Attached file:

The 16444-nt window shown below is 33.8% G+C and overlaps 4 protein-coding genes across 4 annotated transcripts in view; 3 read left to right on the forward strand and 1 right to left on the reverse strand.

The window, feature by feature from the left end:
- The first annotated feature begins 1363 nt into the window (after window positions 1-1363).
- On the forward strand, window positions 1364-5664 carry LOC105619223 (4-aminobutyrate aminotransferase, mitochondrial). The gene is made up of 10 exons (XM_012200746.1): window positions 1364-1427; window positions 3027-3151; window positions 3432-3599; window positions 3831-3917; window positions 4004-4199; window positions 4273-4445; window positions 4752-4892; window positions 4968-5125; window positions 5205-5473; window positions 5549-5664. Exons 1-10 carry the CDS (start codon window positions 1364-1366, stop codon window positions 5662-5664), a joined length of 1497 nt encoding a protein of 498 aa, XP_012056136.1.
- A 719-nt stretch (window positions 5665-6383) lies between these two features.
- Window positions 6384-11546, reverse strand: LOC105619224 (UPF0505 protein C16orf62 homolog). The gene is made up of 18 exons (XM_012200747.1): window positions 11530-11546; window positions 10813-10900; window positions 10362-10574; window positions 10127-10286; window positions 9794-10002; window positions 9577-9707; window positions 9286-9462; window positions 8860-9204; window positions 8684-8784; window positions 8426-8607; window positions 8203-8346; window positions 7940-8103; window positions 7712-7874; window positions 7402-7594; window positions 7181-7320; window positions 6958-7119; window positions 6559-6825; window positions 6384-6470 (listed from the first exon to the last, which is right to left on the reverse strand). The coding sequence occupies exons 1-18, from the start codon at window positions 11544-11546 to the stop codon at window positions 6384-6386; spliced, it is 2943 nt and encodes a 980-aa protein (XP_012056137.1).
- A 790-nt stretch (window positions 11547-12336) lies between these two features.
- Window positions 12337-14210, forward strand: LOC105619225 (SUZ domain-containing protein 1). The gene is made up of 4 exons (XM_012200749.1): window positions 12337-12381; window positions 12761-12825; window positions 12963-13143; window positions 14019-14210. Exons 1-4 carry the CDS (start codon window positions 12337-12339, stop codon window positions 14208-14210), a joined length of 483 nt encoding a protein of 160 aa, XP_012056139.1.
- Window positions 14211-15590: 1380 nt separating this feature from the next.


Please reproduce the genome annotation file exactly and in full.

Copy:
The 16444-nt window shown below is 33.8% G+C and overlaps 4 protein-coding genes across 4 annotated transcripts in view; 3 read left to right on the forward strand and 1 right to left on the reverse strand.

The window, feature by feature from the left end:
- The first annotated feature begins 1363 nt into the window (after window positions 1-1363).
- On the forward strand, window positions 1364-5664 carry LOC105619223 (4-aminobutyrate aminotransferase, mitochondrial). The gene is made up of 10 exons (XM_012200746.1): window positions 1364-1427; window positions 3027-3151; window positions 3432-3599; window positions 3831-3917; window positions 4004-4199; window positions 4273-4445; window positions 4752-4892; window positions 4968-5125; window positions 5205-5473; window positions 5549-5664. Exons 1-10 carry the CDS (start codon window positions 1364-1366, stop codon window positions 5662-5664), a joined length of 1497 nt encoding a protein of 498 aa, XP_012056136.1.
- A 719-nt stretch (window positions 5665-6383) lies between these two features.
- Window positions 6384-11546, reverse strand: LOC105619224 (UPF0505 protein C16orf62 homolog). The gene is made up of 18 exons (XM_012200747.1): window positions 11530-11546; window positions 10813-10900; window positions 10362-10574; window positions 10127-10286; window positions 9794-10002; window positions 9577-9707; window positions 9286-9462; window positions 8860-9204; window positions 8684-8784; window positions 8426-8607; window positions 8203-8346; window positions 7940-8103; window positions 7712-7874; window positions 7402-7594; window positions 7181-7320; window positions 6958-7119; window positions 6559-6825; window positions 6384-6470 (listed from the first exon to the last, which is right to left on the reverse strand). The coding sequence occupies exons 1-18, from the start codon at window positions 11544-11546 to the stop codon at window positions 6384-6386; spliced, it is 2943 nt and encodes a 980-aa protein (XP_012056137.1).
- A 790-nt stretch (window positions 11547-12336) lies between these two features.
- Window positions 12337-14210, forward strand: LOC105619225 (SUZ domain-containing protein 1). The gene is made up of 4 exons (XM_012200749.1): window positions 12337-12381; window positions 12761-12825; window positions 12963-13143; window positions 14019-14210. Exons 1-4 carry the CDS (start codon window positions 12337-12339, stop codon window positions 14208-14210), a joined length of 483 nt encoding a protein of 160 aa, XP_012056139.1.
- Window positions 14211-15590: 1380 nt separating this feature from the next.